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Abbildung in dieser Leseprobe nicht enthalten
- Historical Developement & IRA campaigns of violence
- 1949 - Proclamation of the Repulic of Ireland, Ireland is ejected from the Commonwealth
- 1956 - IRA begins a series of attacks, but the campaign is abandoned later for lack of support
- 1968/69 - Battle of the Bogside, parade of the Orange Apprentice Boys of Londonderry, rioting breaks aout and 1,000 policemen arrive, Bogside marks a point where troubles in Ireland move away from civil rights issues and toward religious and national identities. A few days later, the British Army arrives to maintain order.
- 1972 - Bloody Sunday (Londonderry) During a civil rights march in Derry involving thousands of people, British paratroopers shoot thirteen Roman Catholics.
- July 1972 - Bloody Friday The IRA sets off 26 bombs in Belfast killing nine people and injuring 130
- 1974-75 - Sinn Féin legalized; Cease-fire_ IRA members believe British withdrawal from Northern Ireland will follow soon
- 1976/78 - Blanket Protest / Dirty Protest, Kieran Nugent is the first prisoner convicted and not given Special Catergory status, refuses to wear uniform and wears a blanket / Protesters wear only blankets and smear the walls in their cells with excreta.
- 1979 - Mountbattan Assassination, Lord Mountbatten, uncle of Queen Elizabeth II, is murdered along with three others when his boat is blown up by an IRA bomb _ British authorities were able to make much propaganda out of the death of two young boys
- 1980/81 - Hunger strike, Bobby Sands begins a hunger strike in prison, after forty days he wins the seat in Parliament, after 66 days he dies. His death causes riots of 100,000 people. Another nine IRA members fast to death
- 1985 - Anglo- Irish Agreement
- 1987 - members of IRA Brigade are gunned down by SAS while bombing Loughhall Royal Ulster Constabulary station.
- November 1987 - huge consignment of Lybian arms and ammuntion (surface-to-air missles) for the IRA are discovered on board of a ship called Eksund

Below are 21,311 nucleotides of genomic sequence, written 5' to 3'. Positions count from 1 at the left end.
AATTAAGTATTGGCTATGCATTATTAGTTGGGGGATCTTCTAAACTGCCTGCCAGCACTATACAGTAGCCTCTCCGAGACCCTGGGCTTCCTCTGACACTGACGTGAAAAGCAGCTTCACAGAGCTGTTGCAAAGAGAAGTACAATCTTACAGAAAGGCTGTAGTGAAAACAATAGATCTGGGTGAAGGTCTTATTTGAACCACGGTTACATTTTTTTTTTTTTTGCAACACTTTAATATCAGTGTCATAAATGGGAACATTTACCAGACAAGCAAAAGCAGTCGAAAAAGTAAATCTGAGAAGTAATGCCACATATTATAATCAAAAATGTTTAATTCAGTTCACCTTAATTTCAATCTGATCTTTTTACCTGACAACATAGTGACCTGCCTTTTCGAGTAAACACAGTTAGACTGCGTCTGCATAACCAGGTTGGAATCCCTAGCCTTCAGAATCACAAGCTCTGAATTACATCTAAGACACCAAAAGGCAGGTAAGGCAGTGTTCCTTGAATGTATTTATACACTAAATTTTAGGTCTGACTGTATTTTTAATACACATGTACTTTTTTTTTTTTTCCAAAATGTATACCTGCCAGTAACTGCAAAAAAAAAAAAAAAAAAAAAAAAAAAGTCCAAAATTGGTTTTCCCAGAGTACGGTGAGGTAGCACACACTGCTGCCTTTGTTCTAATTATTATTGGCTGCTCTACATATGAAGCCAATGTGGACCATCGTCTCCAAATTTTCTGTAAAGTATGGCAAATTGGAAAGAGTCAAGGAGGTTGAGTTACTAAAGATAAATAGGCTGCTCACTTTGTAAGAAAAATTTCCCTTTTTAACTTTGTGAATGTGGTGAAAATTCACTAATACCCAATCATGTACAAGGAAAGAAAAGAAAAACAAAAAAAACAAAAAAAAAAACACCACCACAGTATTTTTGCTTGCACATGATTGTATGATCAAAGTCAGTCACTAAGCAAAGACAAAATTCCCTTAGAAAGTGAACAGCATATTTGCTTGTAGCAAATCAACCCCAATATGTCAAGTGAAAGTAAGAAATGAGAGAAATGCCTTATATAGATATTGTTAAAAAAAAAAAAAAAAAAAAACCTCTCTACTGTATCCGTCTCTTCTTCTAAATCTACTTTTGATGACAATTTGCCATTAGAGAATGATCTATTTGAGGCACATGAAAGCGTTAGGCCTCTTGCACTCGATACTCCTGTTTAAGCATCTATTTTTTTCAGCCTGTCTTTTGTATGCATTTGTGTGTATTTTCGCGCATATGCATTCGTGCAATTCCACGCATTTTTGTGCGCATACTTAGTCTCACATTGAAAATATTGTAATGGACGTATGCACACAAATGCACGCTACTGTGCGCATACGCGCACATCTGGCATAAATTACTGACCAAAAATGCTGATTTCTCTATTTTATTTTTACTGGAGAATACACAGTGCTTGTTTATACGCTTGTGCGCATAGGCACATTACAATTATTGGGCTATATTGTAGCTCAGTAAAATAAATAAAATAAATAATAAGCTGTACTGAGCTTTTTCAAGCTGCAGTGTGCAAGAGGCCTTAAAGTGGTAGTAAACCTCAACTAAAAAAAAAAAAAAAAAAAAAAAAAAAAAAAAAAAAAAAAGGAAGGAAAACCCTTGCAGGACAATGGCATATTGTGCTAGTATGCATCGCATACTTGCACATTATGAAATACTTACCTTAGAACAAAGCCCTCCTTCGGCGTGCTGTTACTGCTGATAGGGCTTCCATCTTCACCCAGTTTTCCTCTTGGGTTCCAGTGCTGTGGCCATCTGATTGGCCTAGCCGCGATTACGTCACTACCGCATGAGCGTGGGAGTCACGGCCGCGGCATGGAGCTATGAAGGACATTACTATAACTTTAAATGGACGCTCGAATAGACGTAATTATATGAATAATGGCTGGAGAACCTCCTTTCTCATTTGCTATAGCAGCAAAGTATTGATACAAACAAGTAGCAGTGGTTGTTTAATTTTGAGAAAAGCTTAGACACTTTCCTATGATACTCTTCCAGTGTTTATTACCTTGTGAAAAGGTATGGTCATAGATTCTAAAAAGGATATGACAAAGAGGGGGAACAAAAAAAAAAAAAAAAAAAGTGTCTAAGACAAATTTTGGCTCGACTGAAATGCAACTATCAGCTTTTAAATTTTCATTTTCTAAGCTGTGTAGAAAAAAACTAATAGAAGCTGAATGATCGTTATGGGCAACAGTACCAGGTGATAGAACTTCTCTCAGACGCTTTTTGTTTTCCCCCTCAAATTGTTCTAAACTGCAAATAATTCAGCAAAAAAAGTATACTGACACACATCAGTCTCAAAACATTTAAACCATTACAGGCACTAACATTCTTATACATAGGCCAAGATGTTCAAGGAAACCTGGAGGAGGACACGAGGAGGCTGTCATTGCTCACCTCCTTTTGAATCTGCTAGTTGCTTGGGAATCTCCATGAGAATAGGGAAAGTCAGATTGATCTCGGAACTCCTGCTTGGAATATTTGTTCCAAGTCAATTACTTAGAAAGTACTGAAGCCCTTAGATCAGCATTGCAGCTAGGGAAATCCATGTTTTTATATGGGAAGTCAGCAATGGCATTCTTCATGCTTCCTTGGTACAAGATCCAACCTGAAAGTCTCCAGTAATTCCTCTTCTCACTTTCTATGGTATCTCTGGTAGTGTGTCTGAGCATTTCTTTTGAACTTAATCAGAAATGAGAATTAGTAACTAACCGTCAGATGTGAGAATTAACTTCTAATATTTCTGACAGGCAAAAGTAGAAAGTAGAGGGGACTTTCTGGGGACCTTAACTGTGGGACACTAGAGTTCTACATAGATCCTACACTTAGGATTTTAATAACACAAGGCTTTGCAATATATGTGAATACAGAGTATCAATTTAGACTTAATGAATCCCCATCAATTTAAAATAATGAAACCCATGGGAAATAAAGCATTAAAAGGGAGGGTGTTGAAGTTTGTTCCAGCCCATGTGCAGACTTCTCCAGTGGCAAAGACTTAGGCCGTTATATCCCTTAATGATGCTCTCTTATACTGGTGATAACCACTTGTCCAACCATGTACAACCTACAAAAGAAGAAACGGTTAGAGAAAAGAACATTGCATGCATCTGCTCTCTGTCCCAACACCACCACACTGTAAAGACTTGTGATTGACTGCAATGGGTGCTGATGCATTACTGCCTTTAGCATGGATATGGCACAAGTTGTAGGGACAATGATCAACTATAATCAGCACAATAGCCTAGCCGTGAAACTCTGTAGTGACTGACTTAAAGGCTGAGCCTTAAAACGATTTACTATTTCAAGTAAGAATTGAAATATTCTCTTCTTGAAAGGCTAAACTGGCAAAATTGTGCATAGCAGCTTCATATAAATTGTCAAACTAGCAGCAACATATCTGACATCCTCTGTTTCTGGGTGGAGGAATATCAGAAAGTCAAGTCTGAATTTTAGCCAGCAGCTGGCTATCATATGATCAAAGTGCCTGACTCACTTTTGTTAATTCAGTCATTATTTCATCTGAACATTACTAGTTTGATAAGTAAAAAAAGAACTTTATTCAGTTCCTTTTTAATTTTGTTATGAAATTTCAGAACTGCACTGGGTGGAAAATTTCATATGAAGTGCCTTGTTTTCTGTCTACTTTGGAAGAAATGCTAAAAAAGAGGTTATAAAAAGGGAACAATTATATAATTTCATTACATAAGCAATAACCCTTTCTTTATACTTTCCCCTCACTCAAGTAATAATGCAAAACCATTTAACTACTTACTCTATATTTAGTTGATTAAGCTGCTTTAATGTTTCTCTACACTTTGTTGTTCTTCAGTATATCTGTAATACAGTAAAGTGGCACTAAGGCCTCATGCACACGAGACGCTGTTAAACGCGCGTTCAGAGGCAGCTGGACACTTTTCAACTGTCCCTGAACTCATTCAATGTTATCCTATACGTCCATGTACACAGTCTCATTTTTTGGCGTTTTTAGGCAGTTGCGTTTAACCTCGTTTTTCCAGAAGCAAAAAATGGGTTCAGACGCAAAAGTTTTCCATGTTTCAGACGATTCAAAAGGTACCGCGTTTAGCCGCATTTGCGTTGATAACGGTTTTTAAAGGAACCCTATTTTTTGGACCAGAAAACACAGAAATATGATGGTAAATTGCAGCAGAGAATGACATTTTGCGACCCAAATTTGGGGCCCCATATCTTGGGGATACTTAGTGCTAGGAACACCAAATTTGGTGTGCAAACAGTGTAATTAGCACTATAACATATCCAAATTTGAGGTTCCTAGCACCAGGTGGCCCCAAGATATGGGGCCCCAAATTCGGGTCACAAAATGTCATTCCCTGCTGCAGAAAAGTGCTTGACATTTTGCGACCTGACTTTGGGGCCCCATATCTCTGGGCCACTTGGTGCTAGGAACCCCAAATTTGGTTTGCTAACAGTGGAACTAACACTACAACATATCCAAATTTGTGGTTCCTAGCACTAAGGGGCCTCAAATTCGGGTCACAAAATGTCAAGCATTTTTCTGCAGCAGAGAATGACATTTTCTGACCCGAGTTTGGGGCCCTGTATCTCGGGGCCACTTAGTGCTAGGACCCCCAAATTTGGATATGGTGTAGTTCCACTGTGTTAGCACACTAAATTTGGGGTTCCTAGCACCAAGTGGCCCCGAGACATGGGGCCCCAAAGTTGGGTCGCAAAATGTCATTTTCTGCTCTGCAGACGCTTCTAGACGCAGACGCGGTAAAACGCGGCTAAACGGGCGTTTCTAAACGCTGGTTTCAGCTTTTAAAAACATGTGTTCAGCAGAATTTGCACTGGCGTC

- 1988 - two British soldiers are killed (TV cameras record how the soldiers are dragged from their car, beaten by the crowd, and then shot dead by the IRA)
- 1991-93 - mortar bomb 15 yards from cabinet, IRA bomb kills seven Protestants, IRA bomb containing one ton of fertilizer explosives goes off at the NatWest Tower, one is killed , 30 injured and damages amount to $1 billion.
- 1993 - Downing Street declaration, "the ending of divisions can come about only through the agreement and co-operation of the people, North and South, representing both traditions in Ireland."
- 1994 - Sinn Féin leader Adams visits Bill Clinton, Clinton hopes that would help the peace process
- August 1994 - cease-fire, IRA says there will be an end of military operations
- 1996 - Canary Wharf bomb, bombing kills two and injuring over a 100, cease-fire ends
- 1997 - all party Peace talks resume, Another IRA cease-fire is established and, for the first time since Ireland was divided in 1922, the Irish Free State, Ulster (British Province) and Sinn Fein sit down.
- 1998 - Catholic man is killed _ first killing since IRA cease-fire in July 97; on the eve of peace talks in January a roman catholic doorman at a night-club is killed, after seven more killings the Ulster Democratic party leaves the peace talks, in February Sinn Féin is temporarily expelled by Irish & British Governments for two killings.
- April 1998 - good Friday Agreement
- August 1998 - 29 people are killed and over 200 wounded when a bomb explodes in Omagh. It is Northern Ireland's most deadly paramilitary attack. The blast is blamed on the Real IRA, a splinter group of the IRA.
- July 1999 - Significant setbacks occur that month for implementing the peace agreement. The main Protestant politicians, the Ulster Unionists, announce they won't share power with Sinn Fein in a Protestant-Catholic coalition Cabinet, as envisioned in the peace accord, so long as the IRA refuses to begin disarming. And Sinn Fein rules out IRA disarmament by May 2000 which is the deadline set by the peace accords for the IRA and pro-British Protestant paramilitary groups to surrender all weapons.
- Language and Religion
- Northern Ireland: Gaelic language is not supported, english is official language
- Republic of Ireland: In 1830, half of Irish population spoke Gaelic.
In order to preserve the Gaelic language, it was next to English an offical language (1921), then in 1922 it was a main subject in school
- Northern Ireland: 28% are roman Catholics, biggest protestant denominations are: Presbyterians (23%),
Church of Ireland (19%) und Methodists (4%)
- Republic of Ireland: 93% are roman Catholics
Ireland guide Dumont visuell,
Microsoft Encarta 98 Enzyclopedia,
The IRA & Sinn Féin chronology,
Skyline Edition B
- Quote paper
- Hendrik Mann (Author), 2000, Sinn Féin, the IRA and the Northern Irish conflict, Munich, GRIN Verlag, https://www.grin.com/document/102124